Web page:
Where I don't care what others think


September 7th, 2010 Posted in Uncategorized

I’ve written about leaves before, but they continue to interest me.  This post occured to me two? days ago when I was driving to Price Chopper up Hoosick St in Troy, NY.  We had a really warm week up here in Troy, every day was in the upper 80s or lower 90s, and this was the first day it was a very pleasant 70-something outside.  It was feeling like fall outside (relatively), the leaves were starting to get a little crisp which reminded me that soon they will be falling off.  I’m not sure how I determined that while driving my car, but we’ll continue.

It occurred to me that in the long run the leaves falling off each fall and growing back in the spring seems like a really inefficient process, not just for the trees but for everyone involved.  If I was a tree, I wouldn’t like to kill off all of my leaves when it got cold and then have to go through all the effort to grow them back when it was not longer freezing outside.  As a person who had a yard, I know first hand that raking leaves isn’t the most useful way to spend an October weekend.

If you view the process a tree grows through on a per-year basis it doesn’t seem as crazy because you don’t capture the repeat N years step but the second you start zooming out it starts to seem a lot dumber.  The leaves that grow back in the next spring won’t be any better than the current leaves.  It’s not like they are evolving to better survive the winter or photosynthesize faster (at least to my knowledge).

Let me provide a really confusing analogy, we’ll talk about databases.  I need to backup my database every few months because that is the season that my hard drives typically fail.  Unfortunately, I don’t have enough hard drive space to back everything up, so I delete a bunch of rows in my database.  Who needed them anyways, right?  After successfully backing the database up, I run the program that puts back close copies of the rows that I previously deleted.  They’re not the exact same pieces of data, but they are reasonably close.  Most people would probably tell you to buy a bigger hard drive and save yourself the hassel.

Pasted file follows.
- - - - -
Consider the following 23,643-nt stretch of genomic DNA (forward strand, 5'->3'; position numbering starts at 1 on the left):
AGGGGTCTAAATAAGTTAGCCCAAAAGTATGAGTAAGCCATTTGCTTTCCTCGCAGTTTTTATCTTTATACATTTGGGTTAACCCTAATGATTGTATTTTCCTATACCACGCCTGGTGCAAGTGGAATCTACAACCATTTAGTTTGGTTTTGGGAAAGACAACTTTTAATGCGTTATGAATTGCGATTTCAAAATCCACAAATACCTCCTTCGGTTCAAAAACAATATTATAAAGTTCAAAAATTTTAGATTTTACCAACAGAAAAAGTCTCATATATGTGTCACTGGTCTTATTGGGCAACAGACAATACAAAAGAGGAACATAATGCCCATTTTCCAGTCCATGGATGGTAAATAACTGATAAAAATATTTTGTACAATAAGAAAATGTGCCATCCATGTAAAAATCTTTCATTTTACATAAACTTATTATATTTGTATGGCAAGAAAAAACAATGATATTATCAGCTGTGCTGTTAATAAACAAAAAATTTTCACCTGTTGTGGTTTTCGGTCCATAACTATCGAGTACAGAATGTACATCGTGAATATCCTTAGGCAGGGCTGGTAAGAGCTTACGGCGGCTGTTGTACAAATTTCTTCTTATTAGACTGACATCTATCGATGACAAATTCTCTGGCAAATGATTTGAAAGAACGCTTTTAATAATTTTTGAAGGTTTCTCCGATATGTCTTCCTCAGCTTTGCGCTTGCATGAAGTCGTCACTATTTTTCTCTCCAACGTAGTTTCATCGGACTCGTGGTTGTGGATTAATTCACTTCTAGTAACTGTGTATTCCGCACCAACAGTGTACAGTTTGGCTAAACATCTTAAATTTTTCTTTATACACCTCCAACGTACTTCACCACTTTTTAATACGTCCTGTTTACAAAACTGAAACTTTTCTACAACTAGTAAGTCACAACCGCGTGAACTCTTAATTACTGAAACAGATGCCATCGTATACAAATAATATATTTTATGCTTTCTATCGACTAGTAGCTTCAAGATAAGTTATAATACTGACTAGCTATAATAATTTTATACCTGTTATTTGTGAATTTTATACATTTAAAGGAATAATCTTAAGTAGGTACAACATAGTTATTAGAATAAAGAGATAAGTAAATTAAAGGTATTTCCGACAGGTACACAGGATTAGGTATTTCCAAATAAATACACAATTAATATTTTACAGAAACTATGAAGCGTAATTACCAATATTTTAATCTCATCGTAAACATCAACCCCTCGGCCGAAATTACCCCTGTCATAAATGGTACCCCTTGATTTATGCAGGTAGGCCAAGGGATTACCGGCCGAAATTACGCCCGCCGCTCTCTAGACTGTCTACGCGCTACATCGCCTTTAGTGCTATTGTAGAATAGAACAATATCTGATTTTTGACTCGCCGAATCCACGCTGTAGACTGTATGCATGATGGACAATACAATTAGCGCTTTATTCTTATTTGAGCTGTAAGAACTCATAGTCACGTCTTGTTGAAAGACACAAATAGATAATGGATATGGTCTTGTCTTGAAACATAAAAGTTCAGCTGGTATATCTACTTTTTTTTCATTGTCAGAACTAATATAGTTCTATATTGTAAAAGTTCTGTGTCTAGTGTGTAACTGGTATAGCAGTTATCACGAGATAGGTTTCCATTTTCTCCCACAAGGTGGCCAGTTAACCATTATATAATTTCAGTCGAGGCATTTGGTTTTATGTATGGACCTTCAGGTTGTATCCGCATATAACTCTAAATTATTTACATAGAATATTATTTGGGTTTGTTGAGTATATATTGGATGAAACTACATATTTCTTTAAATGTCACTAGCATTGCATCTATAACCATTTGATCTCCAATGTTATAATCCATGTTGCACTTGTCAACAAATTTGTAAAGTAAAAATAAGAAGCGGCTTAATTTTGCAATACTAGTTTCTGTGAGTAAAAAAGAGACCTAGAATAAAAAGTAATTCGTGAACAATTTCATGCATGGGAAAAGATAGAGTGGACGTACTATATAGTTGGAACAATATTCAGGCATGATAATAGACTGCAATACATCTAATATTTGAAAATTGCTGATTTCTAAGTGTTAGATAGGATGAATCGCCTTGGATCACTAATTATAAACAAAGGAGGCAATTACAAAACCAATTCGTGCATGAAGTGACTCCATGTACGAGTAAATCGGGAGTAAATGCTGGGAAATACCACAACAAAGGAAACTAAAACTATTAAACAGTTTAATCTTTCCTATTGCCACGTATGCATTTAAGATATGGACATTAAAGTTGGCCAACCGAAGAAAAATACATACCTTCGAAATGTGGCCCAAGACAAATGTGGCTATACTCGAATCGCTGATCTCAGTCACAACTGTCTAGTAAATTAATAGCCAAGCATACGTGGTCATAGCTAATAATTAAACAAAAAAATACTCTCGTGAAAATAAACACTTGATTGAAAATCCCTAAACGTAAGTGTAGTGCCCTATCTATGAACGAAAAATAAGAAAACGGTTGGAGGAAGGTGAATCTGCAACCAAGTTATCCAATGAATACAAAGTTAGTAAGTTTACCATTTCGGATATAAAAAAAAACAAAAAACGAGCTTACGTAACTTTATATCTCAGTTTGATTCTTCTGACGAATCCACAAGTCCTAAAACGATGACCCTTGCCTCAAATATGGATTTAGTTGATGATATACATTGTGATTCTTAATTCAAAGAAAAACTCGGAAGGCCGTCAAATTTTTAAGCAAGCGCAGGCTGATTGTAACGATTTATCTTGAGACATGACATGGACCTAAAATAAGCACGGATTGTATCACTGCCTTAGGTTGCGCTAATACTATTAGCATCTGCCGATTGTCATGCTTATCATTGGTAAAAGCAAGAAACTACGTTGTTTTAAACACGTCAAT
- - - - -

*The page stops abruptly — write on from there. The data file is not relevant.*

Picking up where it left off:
But this keeps happening.  I don’t like to use the term “mother nature” because I don’t think nature is very maternal, but the natural forces must know something about what’s going on here. This process has been repeating itself for a really really long time.  Maybe it is easier to delete all those rows from the database since the newly added ones can perform the job just as good, if not better.

Unfortunately my basement apartment doesn’t have much of a view out of the 5 windows I have, so I won’t be able to watch Fall happen like I normally do.  I miss having a view I think.  Maybe I will recreate Fall on a screensaver or something like that.

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